The last style I wanted to add to my wardrobe was a classic chore coat, and this one took me a few tries to get right. After trying out a few brands and having to return or sell them due to fit issues, Epaulet released their updated chore coat design called the “Doyle”. I quickly snatched up one in olive duck canvas and it became one of my favorite pieces in my closet. I have since added two more “Doyle” jackets, one in an indigo dyed cotton sashiko fabric and another in banana yellow wool.

Future Acquisitions

Looking into 2018, I do have some additional outerwear items on my wish list. These items will be ones that can further bridge the gap between casual and classic menswear as I transition to more tailored items.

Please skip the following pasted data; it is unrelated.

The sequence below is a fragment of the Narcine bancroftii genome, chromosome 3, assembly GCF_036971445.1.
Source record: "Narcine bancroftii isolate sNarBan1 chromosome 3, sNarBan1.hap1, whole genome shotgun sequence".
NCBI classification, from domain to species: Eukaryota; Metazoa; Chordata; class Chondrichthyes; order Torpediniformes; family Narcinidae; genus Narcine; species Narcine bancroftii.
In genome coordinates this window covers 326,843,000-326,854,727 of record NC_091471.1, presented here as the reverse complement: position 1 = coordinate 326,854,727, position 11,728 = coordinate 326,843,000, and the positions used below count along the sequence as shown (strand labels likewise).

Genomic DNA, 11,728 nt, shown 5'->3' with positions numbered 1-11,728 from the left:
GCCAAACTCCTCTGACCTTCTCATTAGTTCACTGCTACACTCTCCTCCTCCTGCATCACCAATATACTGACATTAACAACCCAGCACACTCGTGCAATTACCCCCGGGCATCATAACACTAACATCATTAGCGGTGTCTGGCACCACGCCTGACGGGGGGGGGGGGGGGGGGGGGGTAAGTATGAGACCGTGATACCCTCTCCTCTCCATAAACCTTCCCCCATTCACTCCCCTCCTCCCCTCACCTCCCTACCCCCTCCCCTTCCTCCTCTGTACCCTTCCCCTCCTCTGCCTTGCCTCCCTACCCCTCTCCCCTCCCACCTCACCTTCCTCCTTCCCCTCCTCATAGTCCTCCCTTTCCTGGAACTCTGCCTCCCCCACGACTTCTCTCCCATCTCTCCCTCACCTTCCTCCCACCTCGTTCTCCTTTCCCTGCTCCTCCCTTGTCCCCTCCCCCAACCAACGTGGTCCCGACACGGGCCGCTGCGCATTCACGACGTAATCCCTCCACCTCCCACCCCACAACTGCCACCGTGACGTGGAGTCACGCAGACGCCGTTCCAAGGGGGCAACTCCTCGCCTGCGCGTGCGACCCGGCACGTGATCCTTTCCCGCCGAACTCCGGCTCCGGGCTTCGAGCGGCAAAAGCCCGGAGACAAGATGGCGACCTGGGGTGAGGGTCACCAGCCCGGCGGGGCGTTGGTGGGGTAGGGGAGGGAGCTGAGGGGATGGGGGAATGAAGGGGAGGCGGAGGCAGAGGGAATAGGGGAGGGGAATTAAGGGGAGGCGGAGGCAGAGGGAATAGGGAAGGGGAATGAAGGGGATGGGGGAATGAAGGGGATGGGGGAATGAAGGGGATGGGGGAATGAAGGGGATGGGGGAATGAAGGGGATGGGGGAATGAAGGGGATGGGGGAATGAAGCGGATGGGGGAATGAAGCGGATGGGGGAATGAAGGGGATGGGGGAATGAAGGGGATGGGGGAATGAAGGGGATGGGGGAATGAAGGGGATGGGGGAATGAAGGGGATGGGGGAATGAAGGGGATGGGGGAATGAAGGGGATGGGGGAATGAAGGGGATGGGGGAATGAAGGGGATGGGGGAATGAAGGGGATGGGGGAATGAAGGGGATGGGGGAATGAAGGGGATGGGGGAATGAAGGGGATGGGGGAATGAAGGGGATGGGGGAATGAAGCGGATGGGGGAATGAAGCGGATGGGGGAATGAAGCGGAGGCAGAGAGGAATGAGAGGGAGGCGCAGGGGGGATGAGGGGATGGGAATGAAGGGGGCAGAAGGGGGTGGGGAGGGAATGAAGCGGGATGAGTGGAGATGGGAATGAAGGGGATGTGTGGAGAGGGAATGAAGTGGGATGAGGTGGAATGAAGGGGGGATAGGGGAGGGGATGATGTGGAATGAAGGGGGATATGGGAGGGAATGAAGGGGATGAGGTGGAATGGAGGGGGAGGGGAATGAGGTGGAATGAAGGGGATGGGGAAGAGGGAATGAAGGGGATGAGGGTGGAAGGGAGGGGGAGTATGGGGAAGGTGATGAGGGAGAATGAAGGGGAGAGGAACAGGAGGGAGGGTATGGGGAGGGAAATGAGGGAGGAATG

A field jacket like the Eidos “Ragosta” in a navy Donegal fabric is first on my list pending budget. I’d also like to pick up a slightly more tailored piece of outerwear like a raglan topcoat or belted coat but in a casual patterned cloth, such as a herringbone or houndstooth. I will be keeping a close eye on Styleforum affiliate Spier & Mackay as they hinted at adding some patterned topcoats to their line this fall. Epaulet also took to Instagram to preview plans for an updated version of their field jacket, which I am very excited to see finalized. Lastly, I am looking forward to what Private White VC does in 2018; they sold off a lot of their current 2017 inventory, which I can only hope means big things are coming.

Putting it all Together – How to Blend Casual Outerwear and Classic Menswear